As Wildfires Become More Severe, Environmental Experts and Advocates Highlight Need for Careful Forest Management

Mar 16, 2022
Press Release

Washington, D.C. (March 16, 2022)—Today, Rep. Ro Khanna, Chairman of the Subcommittee on Environment, held a hearing to examine the urgent need for the federal government to adopt better wildfire preparation measures and discuss the human toll of wildfires that are becoming larger and more severe due to drought, global warming, and other climate stressors.


“The climate crisis and misguided land stewardship of the past have given rise to catastrophic burning across our Western forests,” said Chairman Khanna.  “I have seen this problem first-hand in my district with fires that have blanketed Silicon Valley with unhealthy levels of smoke for weeks.  To solve this problem, we need to listen to local and indigenous communities, not special interests that seek to dominate the conversation.  I look forward to talking with the witnesses including the head of the U.S. Forest Service to reach consensus on the best strategy to prevent against these fires.”


The Subcommittee heard testimony from Randy Moore, Chief of the U.S. Forest Service; Carole King, celebrated singer-songwriter and land conservation advocate; Ali Meders-Knight, Mechoopda Tribal Member and Traditional Ecological Knowledge Practitioner; Dr. Michael Gollner, Associate Professor of Mechanical Engineering, University of California Berkley and Deb Faculty Fellow, Berkeley Fire Research Lab; Dr. Dominick A. DellaSala, Chief Scientist, Wild Heritage, Project of Earth Island Institute; and James Hubbard, former Under Secretary for Natural Resources and Environment, Department of Agriculture.

Members and witnesses discussed why careful forest management is crucial to mitigating the damage from increasingly severe and dangerous wildfires, which are being exacerbated by drought, global warming, and other climate stressors.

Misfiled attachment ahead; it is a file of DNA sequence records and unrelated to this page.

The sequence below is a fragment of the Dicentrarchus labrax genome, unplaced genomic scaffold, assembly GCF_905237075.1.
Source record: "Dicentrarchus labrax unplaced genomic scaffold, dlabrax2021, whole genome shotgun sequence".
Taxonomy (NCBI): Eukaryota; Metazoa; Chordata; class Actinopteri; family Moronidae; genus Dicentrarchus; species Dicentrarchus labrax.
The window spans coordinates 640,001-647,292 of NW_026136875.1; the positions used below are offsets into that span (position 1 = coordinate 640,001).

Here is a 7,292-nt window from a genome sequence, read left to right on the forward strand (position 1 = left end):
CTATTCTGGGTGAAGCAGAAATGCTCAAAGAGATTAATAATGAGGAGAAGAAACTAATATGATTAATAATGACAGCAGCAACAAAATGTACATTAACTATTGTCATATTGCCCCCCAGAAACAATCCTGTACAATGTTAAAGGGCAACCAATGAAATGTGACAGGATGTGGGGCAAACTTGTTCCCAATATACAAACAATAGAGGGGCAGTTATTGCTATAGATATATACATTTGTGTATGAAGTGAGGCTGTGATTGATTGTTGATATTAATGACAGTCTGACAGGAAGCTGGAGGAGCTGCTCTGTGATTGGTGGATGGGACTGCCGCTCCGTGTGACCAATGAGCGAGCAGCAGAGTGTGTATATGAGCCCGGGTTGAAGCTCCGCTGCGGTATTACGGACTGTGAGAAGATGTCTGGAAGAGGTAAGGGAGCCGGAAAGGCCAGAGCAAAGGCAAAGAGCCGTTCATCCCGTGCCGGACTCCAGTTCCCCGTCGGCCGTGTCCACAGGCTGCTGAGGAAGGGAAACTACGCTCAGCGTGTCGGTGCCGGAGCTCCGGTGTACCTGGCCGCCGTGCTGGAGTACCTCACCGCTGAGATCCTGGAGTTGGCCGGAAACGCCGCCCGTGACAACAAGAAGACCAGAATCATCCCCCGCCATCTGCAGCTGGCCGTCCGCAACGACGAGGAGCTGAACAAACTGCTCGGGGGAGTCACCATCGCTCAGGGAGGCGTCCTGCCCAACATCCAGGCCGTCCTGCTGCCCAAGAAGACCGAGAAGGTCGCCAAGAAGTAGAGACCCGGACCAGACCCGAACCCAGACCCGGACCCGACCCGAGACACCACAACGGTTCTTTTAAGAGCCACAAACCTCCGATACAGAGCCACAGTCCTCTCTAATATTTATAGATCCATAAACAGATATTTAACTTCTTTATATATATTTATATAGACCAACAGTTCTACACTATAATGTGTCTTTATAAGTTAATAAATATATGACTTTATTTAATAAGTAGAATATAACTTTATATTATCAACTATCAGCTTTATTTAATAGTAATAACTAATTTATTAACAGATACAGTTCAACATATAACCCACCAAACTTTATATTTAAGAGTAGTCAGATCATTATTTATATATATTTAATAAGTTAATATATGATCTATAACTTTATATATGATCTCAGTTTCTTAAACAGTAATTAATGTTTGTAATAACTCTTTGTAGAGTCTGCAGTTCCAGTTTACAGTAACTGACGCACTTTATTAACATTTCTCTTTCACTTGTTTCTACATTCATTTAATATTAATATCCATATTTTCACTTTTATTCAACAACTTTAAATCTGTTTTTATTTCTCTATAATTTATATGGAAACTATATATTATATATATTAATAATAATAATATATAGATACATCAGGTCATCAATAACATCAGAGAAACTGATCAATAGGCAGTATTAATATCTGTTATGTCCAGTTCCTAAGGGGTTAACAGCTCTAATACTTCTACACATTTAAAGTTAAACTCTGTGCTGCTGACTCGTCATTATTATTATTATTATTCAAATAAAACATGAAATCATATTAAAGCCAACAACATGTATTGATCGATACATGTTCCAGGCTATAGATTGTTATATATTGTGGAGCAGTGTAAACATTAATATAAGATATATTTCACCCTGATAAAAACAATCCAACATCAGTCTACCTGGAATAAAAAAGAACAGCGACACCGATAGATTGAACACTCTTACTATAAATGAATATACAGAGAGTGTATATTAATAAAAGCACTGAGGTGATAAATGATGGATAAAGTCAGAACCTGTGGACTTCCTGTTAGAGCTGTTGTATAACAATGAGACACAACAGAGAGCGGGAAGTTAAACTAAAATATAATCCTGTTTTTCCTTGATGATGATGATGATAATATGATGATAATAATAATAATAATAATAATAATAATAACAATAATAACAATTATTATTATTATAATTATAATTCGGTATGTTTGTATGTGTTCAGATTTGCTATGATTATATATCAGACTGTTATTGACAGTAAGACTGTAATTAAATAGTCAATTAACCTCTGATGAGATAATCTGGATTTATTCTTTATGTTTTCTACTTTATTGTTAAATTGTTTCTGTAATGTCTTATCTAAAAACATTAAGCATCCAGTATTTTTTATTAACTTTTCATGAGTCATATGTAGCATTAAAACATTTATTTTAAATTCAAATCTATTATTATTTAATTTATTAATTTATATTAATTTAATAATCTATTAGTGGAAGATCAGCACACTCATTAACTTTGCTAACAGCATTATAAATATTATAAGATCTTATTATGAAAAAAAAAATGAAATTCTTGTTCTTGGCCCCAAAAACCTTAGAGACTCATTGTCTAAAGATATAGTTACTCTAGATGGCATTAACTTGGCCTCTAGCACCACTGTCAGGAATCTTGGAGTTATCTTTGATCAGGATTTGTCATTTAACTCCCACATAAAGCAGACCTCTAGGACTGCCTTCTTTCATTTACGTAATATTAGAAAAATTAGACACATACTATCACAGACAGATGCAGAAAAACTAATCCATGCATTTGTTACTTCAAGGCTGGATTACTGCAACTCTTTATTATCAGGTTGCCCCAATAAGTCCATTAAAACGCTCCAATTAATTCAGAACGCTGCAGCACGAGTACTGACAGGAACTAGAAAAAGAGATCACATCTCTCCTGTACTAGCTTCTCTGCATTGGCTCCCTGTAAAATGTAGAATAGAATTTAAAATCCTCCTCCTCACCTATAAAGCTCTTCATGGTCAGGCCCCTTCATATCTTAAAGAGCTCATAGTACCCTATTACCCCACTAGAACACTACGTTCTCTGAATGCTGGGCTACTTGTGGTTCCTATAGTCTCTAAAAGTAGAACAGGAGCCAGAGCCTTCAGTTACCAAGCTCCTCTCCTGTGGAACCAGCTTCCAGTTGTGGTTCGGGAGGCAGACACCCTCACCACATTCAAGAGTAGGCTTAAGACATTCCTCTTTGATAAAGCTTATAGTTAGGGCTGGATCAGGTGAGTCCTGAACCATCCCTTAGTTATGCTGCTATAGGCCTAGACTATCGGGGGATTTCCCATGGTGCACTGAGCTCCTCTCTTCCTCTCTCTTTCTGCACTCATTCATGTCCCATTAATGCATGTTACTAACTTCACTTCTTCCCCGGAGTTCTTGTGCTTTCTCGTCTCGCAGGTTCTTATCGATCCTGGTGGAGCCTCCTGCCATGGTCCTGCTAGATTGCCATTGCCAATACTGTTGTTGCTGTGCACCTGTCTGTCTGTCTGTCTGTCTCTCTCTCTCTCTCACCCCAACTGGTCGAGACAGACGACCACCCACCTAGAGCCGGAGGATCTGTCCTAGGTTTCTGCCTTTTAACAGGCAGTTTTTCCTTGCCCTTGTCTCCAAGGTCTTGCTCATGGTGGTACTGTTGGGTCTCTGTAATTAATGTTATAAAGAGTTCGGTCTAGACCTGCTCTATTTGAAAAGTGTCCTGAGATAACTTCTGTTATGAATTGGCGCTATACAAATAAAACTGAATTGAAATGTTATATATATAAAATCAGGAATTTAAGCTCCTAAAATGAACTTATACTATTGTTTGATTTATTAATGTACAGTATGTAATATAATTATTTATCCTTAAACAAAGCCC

• Chairman Khanna explained:  “Climate change is also worsening wildfires.  Last month, the United Nations called for urgent action in a new report, warning that if we continue with business-as-usual climate pollution, we will have 57% more wildfires by the end of the century.”  He continued, “Climate change, combined with the fuel build up, cause extreme wildfire disasters that can be deadly.” 


  • In response to a question from Rep. Krishnamoorthi, Ms. King said, “I just want people to really recognize that we are logging in our national forests at a rate equal to the emissions from burning coal, that logging needs to be part of the discussion.”  She continued:  “The other [issue] is the misuse of our federal funds going to subsidize—pay for—we are paying for the roads that go in, the logging, all the damage to our forests.  We need to reroute that money to help people harden homes that cannot afford to do it, and to protect communities.” 


  • Mr. Moore explained:  “People depend on the nation’s forests and grasslands for their social, economic, and personal well-being.  National forests and grasslands are critical for climate resilience, providing benefits including carbon storage, habitat and connectivity for wildlife, and clean air and water.”